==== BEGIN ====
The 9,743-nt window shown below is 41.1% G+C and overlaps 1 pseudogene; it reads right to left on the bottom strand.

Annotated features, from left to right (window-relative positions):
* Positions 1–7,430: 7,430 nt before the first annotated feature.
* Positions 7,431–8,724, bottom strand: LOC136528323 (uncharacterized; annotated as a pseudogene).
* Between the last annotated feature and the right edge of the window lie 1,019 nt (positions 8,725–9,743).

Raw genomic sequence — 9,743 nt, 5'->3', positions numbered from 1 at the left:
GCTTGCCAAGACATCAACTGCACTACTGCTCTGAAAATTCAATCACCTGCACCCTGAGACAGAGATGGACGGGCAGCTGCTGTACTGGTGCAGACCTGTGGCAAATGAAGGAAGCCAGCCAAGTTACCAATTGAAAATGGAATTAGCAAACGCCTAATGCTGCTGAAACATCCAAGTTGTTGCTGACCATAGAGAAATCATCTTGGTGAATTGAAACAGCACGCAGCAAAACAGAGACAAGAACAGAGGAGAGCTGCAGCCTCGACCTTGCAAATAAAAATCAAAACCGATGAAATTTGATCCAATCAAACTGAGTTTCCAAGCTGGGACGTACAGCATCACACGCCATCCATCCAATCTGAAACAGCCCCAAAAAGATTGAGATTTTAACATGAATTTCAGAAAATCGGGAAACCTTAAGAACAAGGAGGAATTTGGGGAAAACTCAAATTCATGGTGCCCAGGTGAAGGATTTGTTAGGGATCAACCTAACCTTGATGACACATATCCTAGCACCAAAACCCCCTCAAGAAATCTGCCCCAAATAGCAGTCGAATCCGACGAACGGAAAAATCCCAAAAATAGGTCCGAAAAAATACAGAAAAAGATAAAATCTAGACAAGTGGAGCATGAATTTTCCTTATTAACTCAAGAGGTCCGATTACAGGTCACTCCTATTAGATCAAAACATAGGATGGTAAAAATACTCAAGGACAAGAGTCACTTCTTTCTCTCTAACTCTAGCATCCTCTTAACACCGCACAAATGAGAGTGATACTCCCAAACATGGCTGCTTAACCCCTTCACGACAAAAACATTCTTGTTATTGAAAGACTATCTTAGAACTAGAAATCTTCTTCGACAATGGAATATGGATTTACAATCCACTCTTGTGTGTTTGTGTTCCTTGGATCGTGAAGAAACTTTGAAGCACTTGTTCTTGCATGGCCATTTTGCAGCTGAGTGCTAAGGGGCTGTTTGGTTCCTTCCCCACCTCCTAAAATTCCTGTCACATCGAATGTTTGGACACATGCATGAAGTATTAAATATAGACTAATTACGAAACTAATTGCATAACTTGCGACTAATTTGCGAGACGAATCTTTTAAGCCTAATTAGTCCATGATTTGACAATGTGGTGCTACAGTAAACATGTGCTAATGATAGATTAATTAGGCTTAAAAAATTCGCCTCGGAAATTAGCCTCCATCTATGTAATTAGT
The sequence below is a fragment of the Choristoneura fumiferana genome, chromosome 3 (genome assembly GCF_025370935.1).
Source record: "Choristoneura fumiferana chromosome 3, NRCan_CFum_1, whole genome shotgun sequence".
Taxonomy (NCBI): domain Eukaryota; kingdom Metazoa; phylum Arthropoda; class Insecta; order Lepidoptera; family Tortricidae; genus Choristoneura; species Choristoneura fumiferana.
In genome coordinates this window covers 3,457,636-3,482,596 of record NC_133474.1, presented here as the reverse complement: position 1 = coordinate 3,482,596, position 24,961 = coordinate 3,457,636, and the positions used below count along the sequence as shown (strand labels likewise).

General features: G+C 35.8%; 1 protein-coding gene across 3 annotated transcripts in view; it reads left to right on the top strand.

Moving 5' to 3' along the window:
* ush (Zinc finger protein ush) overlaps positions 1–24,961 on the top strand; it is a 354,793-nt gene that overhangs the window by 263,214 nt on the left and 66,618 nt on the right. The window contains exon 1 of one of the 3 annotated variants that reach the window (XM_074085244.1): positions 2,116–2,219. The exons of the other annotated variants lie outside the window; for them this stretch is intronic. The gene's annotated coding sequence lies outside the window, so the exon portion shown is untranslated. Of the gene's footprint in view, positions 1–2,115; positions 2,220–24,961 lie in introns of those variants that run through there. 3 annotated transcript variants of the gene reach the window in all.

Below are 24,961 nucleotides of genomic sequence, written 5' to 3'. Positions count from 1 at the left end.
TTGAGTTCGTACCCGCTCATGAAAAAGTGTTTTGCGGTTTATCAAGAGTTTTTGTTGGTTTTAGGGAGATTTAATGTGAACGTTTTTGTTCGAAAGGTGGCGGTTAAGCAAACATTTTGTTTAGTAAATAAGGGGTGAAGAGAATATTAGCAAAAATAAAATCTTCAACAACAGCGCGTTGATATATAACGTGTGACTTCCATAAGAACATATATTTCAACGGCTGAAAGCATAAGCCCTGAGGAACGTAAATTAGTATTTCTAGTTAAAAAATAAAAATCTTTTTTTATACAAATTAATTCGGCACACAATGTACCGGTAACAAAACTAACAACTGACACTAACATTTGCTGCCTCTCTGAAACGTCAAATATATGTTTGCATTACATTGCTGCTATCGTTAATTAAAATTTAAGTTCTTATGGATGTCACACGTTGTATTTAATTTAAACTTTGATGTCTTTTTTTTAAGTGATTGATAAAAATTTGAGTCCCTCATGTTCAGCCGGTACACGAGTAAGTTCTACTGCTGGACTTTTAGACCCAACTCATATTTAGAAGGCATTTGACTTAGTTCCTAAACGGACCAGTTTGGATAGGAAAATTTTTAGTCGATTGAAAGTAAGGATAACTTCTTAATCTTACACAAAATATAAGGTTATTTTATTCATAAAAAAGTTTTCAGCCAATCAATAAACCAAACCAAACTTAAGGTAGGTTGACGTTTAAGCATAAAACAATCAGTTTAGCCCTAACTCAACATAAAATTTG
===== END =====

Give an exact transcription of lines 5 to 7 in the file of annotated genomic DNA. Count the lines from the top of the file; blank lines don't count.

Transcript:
* Between the last annotated feature and the right edge of the window lie 1,019 nt (positions 8,725–9,743).

Raw genomic sequence — 9,743 nt, 5'->3', positions numbered from 1 at the left:
GCTTGCCAAGACATCAACTGCACTACTGCTCTGAAAATTCAATCACCTGCACCCTGAGACAGAGATGGACGGGCAGCTGCTGTACTGGTGCAGACCTGTGGCAAATGAAGGAAGCCAGCCAAGTTACCAATTGAAAATGGAATTAGCAAACGCCTAATGCTGCTGAAACATCCAAGTTGTTGCTGACCATAGAGAAATCATCTTGGTGAATTGAAACAGCACGCAGCAAAACAGAGACAAGAACAGAGGAGAGCTGCAGCCTCGACCTTGCAAATAAAAATCAAAACCGATGAAATTTGATCCAATCAAACTGAGTTTCCAAGCTGGGACGTACAGCATCACACGCCATCCATCCAATCTGAAACAGCCCCAAAAAGATTGAGATTTTAACATGAATTTCAGAAAATCGGGAAACCTTAAGAACAAGGAGGAATTTGGGGAAAACTCAAATTCATGGTGCCCAGGTGAAGGATTTGTTAGGGATCAACCTAACCTTGATGACACATATCCTAGCACCAAAACCCCCTCAAGAAATCTGCCCCAAATAGCAGTCGAATCCGACGAACGGAAAAATCCCAAAAATAGGTCCGAAAAAATACAGAAAAAGATAAAATCTAGACAAGTGGAGCATGAATTTTCCTTATTAACTCAAGAGGTCCGATTACAGGTCACTCCTATTAGATCAAAACATAGGATGGTAAAAATACTCAAGGACAAGAGTCACTTCTTTCTCTCTAACTCTAGCATCCTCTTAACACCGCACAAATGAGAGTGATACTCCCAAACATGGCTGCTTAACCCCTTCACGACAAAAACATTCTTGTTATTGAAAGACTATCTTAGAACTAGAAATCTTCTTCGACAATGGAATATGGATTTACAATCCACTCTTGTGTGTTTGTGTTCCTTGGATCGTGAAGAAACTTTGAAGCACTTGTTCTTGCATGGCCATTTTGCAGCTGAGTGCTAAGGGGCTGTTTGGTTCCTTCCCCACCTCCTAAAATTCCTGTCACATCGAATGTTTGGACACATGCATGAAGTATTAAATATAGACTAATTACGAAACTAATTGCATAACTTGCGACTAATTTGCGAGACGAATCTTTTAAGCCTAATTAGTCCATGATTTGACAATGTGGTGCTACAGTAAACATGTGCTAATGATAGATTAATTAGGCTTAAAAAATTCGCCTCGGAAATTAGCCTCCATCTATGTAATTAGT